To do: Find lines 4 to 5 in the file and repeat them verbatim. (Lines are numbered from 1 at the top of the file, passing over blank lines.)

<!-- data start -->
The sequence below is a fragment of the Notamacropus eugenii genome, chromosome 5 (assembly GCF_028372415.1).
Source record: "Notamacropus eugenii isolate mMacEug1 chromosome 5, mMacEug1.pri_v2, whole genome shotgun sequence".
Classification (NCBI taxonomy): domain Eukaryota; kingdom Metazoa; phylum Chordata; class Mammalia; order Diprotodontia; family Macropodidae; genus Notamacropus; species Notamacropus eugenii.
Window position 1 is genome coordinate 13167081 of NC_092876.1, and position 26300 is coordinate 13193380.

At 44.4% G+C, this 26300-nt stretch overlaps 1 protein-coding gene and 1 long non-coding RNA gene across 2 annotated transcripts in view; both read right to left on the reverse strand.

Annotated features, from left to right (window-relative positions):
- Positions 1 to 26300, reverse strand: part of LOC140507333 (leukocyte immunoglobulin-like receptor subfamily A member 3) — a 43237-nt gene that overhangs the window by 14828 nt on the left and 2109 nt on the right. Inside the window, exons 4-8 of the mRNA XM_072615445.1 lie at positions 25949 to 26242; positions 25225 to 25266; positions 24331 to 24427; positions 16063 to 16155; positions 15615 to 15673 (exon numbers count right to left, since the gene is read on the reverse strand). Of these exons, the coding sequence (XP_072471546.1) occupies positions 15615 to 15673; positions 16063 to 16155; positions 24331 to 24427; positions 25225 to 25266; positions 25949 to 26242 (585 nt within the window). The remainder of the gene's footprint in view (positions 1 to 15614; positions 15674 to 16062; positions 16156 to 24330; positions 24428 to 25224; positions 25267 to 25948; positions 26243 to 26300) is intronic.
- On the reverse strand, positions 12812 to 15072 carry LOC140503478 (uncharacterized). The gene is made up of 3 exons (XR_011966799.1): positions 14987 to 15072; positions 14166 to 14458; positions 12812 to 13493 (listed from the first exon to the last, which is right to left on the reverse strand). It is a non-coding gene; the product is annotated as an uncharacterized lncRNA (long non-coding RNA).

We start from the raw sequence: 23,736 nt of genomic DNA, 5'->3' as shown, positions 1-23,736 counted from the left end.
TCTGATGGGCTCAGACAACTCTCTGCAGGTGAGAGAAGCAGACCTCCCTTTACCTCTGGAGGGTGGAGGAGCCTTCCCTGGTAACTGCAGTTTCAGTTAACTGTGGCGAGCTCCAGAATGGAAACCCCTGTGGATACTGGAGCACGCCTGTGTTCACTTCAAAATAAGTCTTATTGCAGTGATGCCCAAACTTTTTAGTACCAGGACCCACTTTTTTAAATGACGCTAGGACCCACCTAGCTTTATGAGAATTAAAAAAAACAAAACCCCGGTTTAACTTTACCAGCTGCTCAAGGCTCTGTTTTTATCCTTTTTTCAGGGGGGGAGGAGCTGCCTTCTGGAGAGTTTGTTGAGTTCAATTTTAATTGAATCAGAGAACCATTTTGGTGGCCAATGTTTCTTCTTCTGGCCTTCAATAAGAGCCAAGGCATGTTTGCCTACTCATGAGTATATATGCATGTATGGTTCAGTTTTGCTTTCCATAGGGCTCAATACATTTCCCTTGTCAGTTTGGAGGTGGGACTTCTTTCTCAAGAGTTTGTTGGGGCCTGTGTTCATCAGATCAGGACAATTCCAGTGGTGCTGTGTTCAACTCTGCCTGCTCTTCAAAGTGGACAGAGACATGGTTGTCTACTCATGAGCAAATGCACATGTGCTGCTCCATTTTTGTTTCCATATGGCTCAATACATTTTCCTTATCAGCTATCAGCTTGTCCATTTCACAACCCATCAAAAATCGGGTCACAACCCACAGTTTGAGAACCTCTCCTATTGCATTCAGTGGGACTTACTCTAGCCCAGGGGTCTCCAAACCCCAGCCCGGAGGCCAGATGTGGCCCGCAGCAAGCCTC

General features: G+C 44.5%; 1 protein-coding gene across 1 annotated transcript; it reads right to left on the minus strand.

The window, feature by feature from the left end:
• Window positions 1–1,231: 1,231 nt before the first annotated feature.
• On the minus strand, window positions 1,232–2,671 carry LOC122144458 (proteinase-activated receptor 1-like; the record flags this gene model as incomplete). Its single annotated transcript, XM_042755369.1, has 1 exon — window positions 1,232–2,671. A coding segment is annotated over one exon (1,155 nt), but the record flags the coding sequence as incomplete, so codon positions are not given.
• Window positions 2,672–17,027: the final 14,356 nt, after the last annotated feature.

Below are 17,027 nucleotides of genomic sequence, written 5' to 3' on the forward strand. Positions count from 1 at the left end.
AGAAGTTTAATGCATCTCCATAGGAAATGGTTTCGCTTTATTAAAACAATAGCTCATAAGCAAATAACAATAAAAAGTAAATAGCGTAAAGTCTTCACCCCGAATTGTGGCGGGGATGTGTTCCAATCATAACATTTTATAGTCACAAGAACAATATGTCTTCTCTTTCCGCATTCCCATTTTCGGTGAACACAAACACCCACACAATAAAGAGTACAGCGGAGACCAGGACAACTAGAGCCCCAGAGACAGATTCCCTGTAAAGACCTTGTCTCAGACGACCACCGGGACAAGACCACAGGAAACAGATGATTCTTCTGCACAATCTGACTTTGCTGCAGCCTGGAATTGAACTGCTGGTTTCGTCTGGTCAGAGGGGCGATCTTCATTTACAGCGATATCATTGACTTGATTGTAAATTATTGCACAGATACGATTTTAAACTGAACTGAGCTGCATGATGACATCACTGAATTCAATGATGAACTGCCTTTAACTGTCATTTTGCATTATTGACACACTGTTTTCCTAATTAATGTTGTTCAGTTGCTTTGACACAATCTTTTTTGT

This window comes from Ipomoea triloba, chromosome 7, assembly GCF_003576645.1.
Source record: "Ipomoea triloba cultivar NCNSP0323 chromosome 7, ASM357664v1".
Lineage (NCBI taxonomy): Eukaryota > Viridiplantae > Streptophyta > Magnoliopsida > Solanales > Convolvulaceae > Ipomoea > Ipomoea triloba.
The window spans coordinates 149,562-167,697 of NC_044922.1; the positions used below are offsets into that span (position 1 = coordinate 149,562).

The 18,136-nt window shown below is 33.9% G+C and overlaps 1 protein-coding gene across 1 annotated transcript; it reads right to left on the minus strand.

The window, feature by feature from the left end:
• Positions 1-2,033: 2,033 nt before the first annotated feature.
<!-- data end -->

Window position 1 is genome coordinate 13167081 of NC_092876.1, and position 26300 is coordinate 13193380.

At 44.4% G+C, this 26300-nt stretch overlaps 1 protein-coding gene and 1 long non-coding RNA gene across 2 annotated transcripts in view; both read right to left on the reverse strand.